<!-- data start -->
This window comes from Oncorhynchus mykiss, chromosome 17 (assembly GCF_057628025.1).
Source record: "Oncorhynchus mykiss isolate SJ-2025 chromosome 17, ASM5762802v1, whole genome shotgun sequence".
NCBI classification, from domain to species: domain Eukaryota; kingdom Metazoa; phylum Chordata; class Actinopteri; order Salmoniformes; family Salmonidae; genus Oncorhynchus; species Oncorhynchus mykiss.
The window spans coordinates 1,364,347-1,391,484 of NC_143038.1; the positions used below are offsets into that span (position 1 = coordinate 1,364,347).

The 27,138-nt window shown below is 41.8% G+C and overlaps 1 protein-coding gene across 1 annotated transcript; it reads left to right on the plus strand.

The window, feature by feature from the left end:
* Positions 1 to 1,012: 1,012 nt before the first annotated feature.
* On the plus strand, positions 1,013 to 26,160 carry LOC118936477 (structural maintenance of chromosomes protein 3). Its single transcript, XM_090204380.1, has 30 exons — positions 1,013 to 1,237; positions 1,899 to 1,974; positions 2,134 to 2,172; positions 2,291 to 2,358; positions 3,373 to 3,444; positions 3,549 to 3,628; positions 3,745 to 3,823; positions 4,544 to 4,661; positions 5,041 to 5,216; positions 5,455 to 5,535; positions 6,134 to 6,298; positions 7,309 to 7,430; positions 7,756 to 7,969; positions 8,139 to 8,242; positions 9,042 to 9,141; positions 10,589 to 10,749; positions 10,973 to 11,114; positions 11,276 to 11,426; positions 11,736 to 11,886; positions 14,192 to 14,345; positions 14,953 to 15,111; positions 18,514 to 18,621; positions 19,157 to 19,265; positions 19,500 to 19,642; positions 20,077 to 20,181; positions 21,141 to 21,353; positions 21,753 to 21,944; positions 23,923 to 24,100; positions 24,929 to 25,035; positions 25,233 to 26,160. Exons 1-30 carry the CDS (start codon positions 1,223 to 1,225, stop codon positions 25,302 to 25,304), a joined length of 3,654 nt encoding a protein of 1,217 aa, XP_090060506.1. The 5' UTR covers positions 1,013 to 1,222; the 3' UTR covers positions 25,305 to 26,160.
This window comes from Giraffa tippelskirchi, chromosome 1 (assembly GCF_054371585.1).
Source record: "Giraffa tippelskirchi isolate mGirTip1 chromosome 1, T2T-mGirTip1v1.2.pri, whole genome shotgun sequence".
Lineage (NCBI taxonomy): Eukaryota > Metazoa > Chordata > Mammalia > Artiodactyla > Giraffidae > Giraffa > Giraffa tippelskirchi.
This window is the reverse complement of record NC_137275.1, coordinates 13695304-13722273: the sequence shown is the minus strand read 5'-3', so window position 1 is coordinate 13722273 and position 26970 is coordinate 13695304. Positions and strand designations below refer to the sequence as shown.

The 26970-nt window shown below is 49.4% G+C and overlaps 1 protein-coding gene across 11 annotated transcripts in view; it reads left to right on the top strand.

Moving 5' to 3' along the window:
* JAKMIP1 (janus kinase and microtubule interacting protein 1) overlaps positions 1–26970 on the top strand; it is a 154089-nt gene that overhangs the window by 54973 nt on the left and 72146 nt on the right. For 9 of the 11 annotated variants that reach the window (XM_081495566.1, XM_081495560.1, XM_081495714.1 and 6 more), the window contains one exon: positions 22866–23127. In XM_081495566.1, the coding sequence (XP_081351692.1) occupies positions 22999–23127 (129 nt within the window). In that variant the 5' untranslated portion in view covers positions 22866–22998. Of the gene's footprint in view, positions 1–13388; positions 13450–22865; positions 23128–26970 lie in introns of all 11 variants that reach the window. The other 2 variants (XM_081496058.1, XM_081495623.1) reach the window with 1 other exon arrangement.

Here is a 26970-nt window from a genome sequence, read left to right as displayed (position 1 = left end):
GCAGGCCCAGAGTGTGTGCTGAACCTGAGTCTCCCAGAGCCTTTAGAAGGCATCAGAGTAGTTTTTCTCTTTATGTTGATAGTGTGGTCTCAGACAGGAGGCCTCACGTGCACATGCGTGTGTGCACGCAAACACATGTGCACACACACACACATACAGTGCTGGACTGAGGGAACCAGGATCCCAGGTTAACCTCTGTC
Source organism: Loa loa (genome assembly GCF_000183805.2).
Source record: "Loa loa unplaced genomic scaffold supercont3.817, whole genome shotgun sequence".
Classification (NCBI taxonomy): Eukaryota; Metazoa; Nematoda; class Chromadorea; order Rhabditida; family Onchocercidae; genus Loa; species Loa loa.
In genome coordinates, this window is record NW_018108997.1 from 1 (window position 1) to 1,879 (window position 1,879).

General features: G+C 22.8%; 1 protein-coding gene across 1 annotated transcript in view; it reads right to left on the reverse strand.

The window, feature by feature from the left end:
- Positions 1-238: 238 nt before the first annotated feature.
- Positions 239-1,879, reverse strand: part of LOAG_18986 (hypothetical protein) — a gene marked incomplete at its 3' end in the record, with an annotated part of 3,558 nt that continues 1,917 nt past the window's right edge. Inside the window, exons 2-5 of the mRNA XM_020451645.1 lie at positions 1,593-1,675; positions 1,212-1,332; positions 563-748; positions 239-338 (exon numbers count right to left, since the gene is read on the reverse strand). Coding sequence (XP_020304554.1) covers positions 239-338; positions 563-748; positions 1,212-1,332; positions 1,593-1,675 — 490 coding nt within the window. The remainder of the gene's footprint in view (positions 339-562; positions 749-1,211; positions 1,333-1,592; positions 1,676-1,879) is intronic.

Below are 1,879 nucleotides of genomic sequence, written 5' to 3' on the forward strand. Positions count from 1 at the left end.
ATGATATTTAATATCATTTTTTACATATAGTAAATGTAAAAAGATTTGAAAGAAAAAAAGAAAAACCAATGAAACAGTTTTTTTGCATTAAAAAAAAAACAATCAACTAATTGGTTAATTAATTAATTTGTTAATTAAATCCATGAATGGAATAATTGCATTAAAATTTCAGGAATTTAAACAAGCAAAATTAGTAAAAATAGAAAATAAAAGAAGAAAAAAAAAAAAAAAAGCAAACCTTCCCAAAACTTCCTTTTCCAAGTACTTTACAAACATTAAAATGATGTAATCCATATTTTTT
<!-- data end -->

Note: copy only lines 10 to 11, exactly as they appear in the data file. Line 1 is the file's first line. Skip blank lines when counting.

Source record: "Giraffa tippelskirchi isolate mGirTip1 chromosome 1, T2T-mGirTip1v1.2.pri, whole genome shotgun sequence".
Lineage (NCBI taxonomy): Eukaryota > Metazoa > Chordata > Mammalia > Artiodactyla > Giraffidae > Giraffa > Giraffa tippelskirchi.